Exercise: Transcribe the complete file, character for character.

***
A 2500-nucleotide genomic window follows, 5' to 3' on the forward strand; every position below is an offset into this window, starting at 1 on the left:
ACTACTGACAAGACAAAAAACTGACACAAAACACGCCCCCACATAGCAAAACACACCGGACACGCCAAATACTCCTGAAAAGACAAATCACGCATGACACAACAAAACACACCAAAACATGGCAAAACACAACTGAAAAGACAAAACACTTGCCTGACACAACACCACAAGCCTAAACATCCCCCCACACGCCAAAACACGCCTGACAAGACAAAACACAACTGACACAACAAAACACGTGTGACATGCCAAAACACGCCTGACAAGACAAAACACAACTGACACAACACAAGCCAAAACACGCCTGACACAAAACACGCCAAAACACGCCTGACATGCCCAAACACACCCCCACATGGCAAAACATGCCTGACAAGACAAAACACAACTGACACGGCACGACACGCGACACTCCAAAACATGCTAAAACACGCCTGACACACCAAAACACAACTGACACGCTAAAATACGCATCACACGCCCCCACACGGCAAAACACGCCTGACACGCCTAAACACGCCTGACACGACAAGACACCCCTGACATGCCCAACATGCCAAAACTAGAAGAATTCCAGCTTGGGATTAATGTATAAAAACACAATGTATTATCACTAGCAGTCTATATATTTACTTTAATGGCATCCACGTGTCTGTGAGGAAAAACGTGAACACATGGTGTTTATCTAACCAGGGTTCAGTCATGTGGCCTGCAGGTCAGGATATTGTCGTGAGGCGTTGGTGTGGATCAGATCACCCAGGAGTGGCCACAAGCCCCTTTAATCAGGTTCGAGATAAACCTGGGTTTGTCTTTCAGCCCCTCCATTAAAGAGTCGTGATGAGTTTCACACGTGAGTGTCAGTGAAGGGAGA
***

A 2500-nucleotide genomic window follows, 5' to 3' on the forward strand; every position below is an offset into this window, starting at 1 on the left:
ACTACTGACAAGACAAAAAACTGACACAAAACACGCCCCCACATAGCAAAACACACCGGACACGCCAAATACTCCTGAAAAGACAAATCACGCATGACACAACAAAACACACCAAAACATGGCAAAACACAACTGAAAAGACAAAACACTTGCCTGACACAACACCACAAGCCTAAACATCCCCCCACACGCCAAAACACGCCTGACAAGACAAAACACAACTGACACAACAAAACACGTGTGACATGCCAAAACACGCCTGACAAGACAAAACACAACTGACACAACACAAGCCAAAACACGCCTGACACAAAACACGCCAAAACACGCCTGACATGCCCAAACACACCCCCACATGGCAAAACATGCCTGACAAGACAAAACACAACTGACACGGCACGACACGCGACACTCCAAAACATGCTAAAACACGCCTGACACACCAAAACACAACTGACACGCTAAAATACGCATCACACGCCCCCACACGGCAAAACACGCCTGACACGCCTAAACACGCCTGACACGACAAGACACCCCTGACATGCCCAACATGCCAAAACTAGAAGAATTCCAGCTTGGGATTAATGTATAAAAACACAATGTATTATCACTAGCAGTCTATATATTTACTTTAATGGCATCCACGTGTCTGTGAGGAAAAACGTGAACACATGGTGTTTATCTAACCAGGGTTCAGTCATGTGGCCTGCAGGTCAGGATATTGTCGTGAGGCGTTGGTGTGGATCAGATCACCCAGGAGTGGCCACAAGCCCCTTTAATCAGGTTCGAGATAAACCTGGGTTTGTCTTTCAGCCCCTCCATTAAAGAGTCGTGATGAGTTTCACACGTGAGTGTCAGTGAAGGGAGA